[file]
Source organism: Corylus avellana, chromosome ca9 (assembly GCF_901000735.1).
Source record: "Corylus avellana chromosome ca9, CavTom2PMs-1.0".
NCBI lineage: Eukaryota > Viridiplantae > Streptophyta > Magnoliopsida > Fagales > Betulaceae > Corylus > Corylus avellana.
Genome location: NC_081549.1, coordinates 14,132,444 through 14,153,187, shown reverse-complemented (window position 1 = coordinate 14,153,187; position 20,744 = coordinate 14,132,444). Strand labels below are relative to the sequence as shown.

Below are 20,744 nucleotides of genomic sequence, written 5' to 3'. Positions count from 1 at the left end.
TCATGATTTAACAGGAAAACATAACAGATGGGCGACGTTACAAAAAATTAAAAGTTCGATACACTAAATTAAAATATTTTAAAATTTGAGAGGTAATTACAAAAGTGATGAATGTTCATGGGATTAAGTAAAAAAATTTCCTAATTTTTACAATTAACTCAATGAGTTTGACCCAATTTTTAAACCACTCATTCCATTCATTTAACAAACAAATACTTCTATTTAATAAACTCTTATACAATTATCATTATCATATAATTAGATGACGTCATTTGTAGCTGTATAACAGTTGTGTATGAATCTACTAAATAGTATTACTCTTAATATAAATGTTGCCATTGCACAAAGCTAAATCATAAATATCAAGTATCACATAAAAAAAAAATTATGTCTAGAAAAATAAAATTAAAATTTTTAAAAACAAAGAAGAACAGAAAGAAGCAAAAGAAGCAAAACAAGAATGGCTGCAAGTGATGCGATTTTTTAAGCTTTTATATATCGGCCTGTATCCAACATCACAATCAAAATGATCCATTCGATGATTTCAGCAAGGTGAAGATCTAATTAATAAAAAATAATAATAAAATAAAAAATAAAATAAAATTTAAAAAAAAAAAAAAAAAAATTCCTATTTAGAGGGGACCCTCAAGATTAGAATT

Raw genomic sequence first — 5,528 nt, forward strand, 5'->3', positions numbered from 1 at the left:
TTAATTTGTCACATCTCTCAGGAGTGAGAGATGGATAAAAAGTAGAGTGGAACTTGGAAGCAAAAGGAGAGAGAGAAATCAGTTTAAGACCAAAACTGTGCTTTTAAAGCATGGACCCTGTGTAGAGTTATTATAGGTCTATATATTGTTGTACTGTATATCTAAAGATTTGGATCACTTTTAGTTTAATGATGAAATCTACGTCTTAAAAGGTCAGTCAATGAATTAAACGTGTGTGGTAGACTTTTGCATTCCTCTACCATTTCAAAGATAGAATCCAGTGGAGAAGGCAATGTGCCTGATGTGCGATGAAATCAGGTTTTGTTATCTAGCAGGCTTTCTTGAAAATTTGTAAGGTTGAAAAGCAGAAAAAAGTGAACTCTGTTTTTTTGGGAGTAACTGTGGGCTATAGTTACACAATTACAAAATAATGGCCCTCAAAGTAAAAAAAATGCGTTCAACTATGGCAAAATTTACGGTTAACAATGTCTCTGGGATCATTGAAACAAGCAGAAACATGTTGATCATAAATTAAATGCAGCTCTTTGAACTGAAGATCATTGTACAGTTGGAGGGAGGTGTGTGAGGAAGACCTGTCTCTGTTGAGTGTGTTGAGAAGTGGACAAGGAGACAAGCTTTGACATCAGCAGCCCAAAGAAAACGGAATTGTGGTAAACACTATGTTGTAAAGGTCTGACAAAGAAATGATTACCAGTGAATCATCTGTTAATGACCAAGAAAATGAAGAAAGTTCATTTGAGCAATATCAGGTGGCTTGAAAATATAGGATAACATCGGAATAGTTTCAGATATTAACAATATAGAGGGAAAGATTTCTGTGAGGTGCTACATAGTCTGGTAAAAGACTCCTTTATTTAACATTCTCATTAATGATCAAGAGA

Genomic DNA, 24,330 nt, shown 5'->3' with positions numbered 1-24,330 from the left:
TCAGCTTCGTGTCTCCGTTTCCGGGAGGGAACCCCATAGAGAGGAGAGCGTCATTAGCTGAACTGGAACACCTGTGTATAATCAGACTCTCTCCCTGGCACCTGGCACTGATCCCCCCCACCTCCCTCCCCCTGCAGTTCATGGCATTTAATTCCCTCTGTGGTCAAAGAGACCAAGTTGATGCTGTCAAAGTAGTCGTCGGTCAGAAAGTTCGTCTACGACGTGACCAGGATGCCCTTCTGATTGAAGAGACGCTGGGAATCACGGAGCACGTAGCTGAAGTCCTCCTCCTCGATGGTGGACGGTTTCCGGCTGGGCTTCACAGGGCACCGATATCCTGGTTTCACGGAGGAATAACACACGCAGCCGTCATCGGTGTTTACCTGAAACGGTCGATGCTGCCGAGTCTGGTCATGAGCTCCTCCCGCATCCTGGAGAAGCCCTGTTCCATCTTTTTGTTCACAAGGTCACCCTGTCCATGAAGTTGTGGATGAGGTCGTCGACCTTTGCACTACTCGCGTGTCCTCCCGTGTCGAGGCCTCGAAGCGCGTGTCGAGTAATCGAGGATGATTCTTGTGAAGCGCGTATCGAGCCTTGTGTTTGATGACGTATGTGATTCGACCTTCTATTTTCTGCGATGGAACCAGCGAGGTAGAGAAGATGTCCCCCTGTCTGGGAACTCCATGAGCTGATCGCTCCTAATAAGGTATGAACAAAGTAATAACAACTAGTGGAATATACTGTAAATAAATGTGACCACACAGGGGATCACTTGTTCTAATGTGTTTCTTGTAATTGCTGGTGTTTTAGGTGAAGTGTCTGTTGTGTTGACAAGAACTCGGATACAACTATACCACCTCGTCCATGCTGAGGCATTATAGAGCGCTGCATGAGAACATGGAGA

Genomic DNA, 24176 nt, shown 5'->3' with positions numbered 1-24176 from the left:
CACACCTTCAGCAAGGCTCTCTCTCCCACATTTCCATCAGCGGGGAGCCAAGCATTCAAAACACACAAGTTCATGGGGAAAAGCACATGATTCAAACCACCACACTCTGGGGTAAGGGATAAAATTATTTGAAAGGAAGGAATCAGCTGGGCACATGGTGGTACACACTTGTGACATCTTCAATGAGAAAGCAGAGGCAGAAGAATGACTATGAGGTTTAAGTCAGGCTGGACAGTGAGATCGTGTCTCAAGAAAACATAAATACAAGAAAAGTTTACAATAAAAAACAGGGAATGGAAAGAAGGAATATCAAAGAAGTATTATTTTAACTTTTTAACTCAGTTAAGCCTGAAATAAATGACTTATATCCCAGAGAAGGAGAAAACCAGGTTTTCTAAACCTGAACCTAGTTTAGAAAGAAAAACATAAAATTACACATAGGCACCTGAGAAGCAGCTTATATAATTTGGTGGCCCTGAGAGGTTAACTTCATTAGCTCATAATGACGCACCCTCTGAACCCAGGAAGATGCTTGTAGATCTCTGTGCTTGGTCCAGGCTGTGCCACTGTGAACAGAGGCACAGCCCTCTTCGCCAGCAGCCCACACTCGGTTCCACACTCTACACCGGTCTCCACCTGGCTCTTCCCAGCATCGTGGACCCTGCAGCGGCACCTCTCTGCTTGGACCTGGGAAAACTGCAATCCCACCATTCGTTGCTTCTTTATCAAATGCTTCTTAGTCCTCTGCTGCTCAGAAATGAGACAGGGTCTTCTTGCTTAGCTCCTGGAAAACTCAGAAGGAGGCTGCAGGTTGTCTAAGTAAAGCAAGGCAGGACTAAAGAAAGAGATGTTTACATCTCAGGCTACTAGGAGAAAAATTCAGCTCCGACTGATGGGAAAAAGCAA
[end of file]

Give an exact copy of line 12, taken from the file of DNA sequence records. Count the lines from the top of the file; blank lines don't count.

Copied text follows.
CACACCTTCAGCAAGGCTCTCTCTCCCACATTTCCATCAGCGGGGAGCCAAGCATTCAAAACACACAAGTTCATGGGGAAAAGCACATGATTCAAACCACCACACTCTGGGGTAAGGGATAAAATTATTTGAAAGGAAGGAATCAGCTGGGCACATGGTGGTACACACTTGTGACATCTTCAATGAGAAAGCAGAGGCAGAAGAATGACTATGAGGTTTAAGTCAGGCTGGACAGTGAGATCGTGTCTCAAGAAAACATAAATACAAGAAAAGTTTACAATAAAAAACAGGGAATGGAAAGAAGGAATATCAAAGAAGTATTATTTTAACTTTTTAACTCAGTTAAGCCTGAAATAAATGACTTATATCCCAGAGAAGGAGAAAACCAGGTTTTCTAAACCTGAACCTAGTTTAGAAAGAAAAACATAAAATTACACATAGGCACCTGAGAAGCAGCTTATATAATTTGGTGGCCCTGAGAGGTTAACTTCATTAGCTCATAATGACGCACCCTCTGAACCCAGGAAGATGCTTGTAGATCTCTGTGCTTGGTCCAGGCTGTGCCACTGTGAACAGAGGCACAGCCCTCTTCGCCAGCAGCCCACACTCGGTTCCACACTCTACACCGGTCTCCACCTGGCTCTTCCCAGCATCGTGGACCCTGCAGCGGCACCTCTCTGCTTGGACCTGGGAAAACTGCAATCCCACCATTCGTTGCTTCTTTATCAAATGCTTCTTAGTCCTCTGCTGCTCAGAAATGAGACAGGGTCTTCTTGCTTAGCTCCTGGAAAACTCAGAAGGAGGCTGCAGGTTGTCTAAGTAAAGCAAGGCAGGACTAAAGAAAGAGATGTTTACATCTCAGGCTACTAGGAGAAAAATTCAGCTCCGACTGATGGGAAAAAGCAA